For more than two decades, my organization, Gavi, the Vaccine Alliance, has been on a mission to protect the world’s poorest and most vulnerable children, immunizing more than a billion more children to date and providing vaccines to more than half of the world’s children each year. This led to a 70% reduction in deaths from vaccine-preventable diseases. We also support stocks of epidemic vaccines. So when Covid-19 arrived, we knew billions of people might not be vaccinated unless immediate action was taken. That’s why we helped create COVAX.
During the Covid pandemic, COVAX was the only initiative that had global equitable access for high-risk groups as its primary operational objective; for hundreds of millions of people most at risk in the poorest countries, it has been the only source of Covid vaccines. Despite facing immense hurdles every step of the way, COVAX is the main reason why 75% of healthcare workers and 63% of older people in low-income countries are now fully protected, while as an average of 50% of their population. So if we’re going to have any chance of being prepared for the next pandemic, it makes sense to have something like COVAX already in place and funded in advance – especially before the Big One hits – to ensure that the next time the response is faster and more efficient. Yet there are currently no plans for this.
It is true that global governance frameworks and funding are being developed to better prepare countries for the next pandemic. But there is also a need for an operational response on standby, particularly in terms of vaccines.
With infectious diseases, no one is safe until everyone is safe, so the role COVAX has played in ensuring people everywhere have access to vaccines has been undeniably important. Given that it has delivered 1.7 billion doses and is responsible for 76% of the Covid vaccines received by low-income countries, this raises the question of how people in these countries will have access to vaccines next time around. unless something like COVAX is in place to secure and deliver billions of vaccine doses to them?
This does not mean that we have to create a new organization or institution in the event of a pandemic. In fact, the reality is that no organization has all the knowledge, resources, or infrastructure to achieve this end-to-end approach anyway. The only reason COVAX has been so successful is that it is built around a networked approach that was able to leverage the strengths of existing global health organizations. From its main partners, the Coalition for Epidemic Preparedness Innovations, Gavi, the World Health Organization and UNICEF, to civil society organisations, the private sector and ministries of health, each partner has pivoted when the crisis struck to allow COVAX as a whole to react quickly, adapting and innovating when necessary.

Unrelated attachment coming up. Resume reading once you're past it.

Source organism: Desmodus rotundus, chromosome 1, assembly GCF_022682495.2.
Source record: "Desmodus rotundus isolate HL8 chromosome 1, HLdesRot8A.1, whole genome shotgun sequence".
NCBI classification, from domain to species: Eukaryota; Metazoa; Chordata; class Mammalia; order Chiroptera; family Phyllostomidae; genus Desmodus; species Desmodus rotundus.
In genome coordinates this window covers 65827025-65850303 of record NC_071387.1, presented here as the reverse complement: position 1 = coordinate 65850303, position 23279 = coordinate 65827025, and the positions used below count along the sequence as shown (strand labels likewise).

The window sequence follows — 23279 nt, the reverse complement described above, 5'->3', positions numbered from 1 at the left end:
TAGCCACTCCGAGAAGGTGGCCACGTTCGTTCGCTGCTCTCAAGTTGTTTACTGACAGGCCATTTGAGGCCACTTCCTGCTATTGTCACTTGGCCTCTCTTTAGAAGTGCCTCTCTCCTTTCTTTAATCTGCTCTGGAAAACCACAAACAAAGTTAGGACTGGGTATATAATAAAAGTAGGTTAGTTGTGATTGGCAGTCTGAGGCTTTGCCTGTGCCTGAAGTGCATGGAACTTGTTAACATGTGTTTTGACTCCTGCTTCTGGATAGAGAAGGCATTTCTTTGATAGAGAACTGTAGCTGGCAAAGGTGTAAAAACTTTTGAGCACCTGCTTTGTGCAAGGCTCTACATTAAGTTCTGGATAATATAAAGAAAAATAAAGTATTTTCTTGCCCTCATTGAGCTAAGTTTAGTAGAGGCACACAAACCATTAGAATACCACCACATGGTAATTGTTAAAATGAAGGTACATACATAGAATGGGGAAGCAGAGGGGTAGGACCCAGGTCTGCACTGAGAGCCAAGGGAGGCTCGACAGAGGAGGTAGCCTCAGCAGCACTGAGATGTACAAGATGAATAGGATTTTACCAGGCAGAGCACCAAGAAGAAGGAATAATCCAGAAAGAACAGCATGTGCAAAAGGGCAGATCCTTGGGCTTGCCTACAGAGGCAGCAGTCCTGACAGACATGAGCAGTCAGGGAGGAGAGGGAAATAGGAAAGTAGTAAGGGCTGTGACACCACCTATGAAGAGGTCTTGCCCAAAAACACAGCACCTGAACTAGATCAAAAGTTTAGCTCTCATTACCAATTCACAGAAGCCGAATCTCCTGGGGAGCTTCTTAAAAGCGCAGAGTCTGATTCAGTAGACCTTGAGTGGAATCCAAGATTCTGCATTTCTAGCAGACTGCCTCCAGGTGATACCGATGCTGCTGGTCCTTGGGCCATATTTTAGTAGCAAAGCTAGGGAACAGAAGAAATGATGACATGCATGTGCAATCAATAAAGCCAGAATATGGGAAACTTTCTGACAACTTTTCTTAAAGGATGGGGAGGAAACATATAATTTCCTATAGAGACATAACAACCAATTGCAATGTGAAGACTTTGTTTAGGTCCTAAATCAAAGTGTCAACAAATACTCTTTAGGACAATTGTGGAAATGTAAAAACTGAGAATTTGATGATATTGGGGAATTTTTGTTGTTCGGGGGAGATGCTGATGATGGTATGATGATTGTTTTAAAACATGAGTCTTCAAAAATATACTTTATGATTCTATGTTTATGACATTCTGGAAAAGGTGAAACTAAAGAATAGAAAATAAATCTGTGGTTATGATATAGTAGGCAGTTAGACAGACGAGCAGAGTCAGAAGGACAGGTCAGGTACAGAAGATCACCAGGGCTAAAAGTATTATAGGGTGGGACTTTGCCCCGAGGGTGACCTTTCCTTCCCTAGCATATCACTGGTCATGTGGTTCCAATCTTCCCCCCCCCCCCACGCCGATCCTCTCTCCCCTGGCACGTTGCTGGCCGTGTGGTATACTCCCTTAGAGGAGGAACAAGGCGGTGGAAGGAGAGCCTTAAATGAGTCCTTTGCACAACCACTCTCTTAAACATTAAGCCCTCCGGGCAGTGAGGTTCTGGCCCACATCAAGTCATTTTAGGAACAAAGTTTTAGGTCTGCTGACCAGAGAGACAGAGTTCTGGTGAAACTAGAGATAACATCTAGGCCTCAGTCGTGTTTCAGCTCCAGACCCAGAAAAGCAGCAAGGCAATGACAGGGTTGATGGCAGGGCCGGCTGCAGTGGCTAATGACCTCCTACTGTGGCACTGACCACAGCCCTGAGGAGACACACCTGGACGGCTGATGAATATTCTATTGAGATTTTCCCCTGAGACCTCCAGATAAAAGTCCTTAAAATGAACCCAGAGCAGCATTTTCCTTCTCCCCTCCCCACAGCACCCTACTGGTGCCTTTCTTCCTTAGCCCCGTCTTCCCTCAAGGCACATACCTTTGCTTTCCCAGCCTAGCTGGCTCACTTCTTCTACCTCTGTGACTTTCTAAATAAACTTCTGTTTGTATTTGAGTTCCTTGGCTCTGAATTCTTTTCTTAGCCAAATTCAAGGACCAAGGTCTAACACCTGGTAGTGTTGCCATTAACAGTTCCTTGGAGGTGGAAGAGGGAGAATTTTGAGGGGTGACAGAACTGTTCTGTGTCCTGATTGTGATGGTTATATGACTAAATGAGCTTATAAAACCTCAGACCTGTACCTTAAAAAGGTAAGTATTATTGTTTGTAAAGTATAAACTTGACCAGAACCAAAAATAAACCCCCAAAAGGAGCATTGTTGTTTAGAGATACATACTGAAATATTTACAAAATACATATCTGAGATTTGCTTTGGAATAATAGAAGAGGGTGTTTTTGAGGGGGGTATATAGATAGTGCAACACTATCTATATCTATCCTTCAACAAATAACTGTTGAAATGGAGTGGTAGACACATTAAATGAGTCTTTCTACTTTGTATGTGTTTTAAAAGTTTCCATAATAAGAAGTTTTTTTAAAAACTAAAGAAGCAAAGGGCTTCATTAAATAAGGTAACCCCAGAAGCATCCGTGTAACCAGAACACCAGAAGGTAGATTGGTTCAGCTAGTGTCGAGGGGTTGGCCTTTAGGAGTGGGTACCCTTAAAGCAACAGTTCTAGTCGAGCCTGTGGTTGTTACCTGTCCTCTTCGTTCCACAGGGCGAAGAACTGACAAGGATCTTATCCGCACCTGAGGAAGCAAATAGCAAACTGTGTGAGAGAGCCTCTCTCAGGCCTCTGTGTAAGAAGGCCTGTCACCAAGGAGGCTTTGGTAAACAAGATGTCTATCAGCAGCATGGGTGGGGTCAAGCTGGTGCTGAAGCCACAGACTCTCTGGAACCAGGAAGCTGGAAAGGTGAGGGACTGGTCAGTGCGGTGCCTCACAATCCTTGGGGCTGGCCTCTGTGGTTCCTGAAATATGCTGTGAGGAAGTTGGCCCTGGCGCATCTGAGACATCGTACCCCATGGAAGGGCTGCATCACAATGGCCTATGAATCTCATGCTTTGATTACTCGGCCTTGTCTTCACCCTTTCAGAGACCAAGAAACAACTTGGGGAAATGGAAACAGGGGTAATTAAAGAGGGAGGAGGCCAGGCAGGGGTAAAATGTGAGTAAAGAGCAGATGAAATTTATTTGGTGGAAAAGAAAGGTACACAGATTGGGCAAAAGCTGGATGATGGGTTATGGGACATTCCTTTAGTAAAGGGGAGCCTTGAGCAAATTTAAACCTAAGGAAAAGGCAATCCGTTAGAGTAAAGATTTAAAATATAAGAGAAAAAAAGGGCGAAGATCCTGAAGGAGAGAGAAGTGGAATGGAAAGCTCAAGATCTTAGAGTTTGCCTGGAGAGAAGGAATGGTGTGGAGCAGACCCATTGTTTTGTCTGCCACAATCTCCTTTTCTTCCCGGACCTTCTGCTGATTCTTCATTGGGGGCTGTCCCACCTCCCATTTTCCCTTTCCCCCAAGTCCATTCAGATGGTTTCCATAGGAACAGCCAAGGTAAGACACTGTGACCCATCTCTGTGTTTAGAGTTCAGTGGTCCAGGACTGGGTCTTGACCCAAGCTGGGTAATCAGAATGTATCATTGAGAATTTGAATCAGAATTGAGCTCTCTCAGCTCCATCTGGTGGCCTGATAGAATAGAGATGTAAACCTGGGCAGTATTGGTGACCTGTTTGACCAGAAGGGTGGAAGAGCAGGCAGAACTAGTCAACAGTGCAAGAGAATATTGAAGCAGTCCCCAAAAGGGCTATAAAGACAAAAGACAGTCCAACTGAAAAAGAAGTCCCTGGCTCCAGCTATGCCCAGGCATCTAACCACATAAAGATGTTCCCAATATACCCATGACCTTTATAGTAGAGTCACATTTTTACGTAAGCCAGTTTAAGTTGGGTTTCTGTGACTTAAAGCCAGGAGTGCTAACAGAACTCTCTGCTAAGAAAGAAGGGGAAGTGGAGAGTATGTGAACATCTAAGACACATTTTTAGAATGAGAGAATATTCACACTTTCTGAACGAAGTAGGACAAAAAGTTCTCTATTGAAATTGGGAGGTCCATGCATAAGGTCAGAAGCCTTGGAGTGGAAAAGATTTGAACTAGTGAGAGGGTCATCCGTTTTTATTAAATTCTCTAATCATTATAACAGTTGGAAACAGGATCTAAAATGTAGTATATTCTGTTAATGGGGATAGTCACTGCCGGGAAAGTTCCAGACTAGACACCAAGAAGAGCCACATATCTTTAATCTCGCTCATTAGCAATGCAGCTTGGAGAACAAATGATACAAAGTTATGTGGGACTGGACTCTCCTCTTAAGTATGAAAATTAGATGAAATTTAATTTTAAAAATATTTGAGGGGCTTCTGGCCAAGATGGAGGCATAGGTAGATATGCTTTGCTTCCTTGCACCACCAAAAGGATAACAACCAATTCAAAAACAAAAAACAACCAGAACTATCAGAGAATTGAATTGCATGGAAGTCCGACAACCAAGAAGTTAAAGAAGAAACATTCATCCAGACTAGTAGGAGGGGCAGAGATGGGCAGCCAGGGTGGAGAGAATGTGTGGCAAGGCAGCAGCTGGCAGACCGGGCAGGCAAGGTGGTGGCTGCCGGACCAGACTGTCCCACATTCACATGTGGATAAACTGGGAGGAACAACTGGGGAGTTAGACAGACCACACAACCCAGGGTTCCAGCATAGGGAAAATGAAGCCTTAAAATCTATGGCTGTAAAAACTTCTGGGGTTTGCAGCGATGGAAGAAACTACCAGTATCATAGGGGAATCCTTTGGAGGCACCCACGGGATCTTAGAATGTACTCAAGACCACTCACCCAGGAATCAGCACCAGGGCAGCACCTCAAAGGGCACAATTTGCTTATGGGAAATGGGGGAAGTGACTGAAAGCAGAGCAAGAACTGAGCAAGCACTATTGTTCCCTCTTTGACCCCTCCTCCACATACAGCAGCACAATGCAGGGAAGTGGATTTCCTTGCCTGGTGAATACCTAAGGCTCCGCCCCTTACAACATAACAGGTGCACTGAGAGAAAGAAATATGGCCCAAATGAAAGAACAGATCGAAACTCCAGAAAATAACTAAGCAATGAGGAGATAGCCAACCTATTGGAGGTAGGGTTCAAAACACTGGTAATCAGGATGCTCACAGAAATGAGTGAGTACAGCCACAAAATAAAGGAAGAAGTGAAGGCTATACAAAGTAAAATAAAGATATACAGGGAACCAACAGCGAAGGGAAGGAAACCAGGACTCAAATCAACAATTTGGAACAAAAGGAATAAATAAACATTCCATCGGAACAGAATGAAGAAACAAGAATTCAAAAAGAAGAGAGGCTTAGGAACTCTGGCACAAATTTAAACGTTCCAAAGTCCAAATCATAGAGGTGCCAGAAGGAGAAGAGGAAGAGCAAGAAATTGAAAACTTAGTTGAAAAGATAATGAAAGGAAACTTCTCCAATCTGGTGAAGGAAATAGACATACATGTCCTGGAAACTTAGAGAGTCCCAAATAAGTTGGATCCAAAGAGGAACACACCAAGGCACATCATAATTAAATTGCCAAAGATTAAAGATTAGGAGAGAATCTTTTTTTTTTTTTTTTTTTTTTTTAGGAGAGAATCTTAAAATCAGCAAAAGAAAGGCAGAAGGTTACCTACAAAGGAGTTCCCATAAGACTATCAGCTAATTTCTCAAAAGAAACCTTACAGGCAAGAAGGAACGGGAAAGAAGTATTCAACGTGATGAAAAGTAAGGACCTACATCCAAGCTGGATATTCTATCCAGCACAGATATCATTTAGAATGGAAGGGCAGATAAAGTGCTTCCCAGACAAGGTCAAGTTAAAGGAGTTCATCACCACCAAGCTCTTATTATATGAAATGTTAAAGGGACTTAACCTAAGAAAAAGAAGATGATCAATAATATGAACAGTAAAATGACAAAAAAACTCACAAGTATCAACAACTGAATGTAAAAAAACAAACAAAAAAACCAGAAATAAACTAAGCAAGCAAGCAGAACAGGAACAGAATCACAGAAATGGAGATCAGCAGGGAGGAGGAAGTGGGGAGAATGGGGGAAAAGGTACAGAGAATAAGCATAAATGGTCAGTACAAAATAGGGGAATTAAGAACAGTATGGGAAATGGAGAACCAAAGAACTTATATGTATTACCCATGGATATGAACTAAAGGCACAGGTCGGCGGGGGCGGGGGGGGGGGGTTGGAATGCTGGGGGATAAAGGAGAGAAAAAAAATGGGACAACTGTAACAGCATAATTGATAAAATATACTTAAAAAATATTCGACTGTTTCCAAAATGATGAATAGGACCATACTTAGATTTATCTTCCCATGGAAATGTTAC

All of this is necessary because achieving vaccine deployments on the scale we have seen with COVID – the largest and most complex global deployment ever – involves much more than just delivering vaccines. It also involves accelerating vaccine development, increasing manufacturing so that larger volumes can be produced, securing doses, negotiating lower prices, and putting in place all the logistics needed to deliver the vaccines. , including supply chain, cold storage, data systems, surveillance networks and trained healthcare workers, as well as all important legal safety nets for compensation, liability and liability. ‘compensation.
As daunting as it sounds, the fact is that we now know it’s possible and ultimately we need to improve it. Because despite everything it has achieved, COVAX could have done better. Faced with vaccine hoarding, export restrictions and a lack of transparency from manufacturers, COVAX experienced severe supply constraints last year that led to delays. If COVAX had existed before the pandemic, rather than being created on the fly, and if risky emergency funding had already been in place rather than having to be raised in the midst of a global crisis, then it could have reacted more quickly, reached agreements with manufacturers earlier and distributed larger volumes of doses to people more quickly.
We don’t know what form the next pandemic will take, or whether it will be possible to develop vaccines against it. But what we at least know is that if we don’t put all this in place now, the response will be slower and less effective. And if the next one is another Big One, it could come at a frightening and devastating cost.